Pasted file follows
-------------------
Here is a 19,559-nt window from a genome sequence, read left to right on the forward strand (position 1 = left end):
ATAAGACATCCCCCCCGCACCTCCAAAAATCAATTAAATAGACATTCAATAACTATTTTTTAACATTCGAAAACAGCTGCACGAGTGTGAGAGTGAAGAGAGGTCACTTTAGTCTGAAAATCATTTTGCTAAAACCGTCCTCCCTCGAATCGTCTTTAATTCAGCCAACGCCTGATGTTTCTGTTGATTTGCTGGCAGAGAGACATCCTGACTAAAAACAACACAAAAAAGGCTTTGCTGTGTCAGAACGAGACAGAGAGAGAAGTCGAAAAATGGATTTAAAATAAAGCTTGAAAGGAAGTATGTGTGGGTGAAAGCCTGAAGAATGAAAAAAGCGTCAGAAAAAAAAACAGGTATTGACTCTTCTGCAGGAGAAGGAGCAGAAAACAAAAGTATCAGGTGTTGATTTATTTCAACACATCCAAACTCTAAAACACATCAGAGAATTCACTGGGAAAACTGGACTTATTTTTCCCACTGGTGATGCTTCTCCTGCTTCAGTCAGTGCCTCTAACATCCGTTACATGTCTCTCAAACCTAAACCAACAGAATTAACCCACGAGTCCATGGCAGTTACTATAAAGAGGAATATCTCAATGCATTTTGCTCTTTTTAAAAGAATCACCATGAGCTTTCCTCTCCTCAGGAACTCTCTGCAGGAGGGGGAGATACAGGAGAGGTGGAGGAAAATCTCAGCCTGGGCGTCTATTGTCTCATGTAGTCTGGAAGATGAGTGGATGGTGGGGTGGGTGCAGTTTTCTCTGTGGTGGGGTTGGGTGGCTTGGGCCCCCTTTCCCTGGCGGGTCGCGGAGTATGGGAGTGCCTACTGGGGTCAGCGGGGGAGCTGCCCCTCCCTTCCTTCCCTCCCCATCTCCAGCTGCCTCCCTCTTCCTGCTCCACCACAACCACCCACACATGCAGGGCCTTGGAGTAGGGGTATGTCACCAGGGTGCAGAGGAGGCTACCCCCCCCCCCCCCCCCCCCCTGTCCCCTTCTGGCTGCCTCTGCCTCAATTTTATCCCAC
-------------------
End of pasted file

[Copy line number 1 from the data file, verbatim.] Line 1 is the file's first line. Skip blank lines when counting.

Here is a 19,559-nt window from a genome sequence, read left to right on the forward strand (position 1 = left end):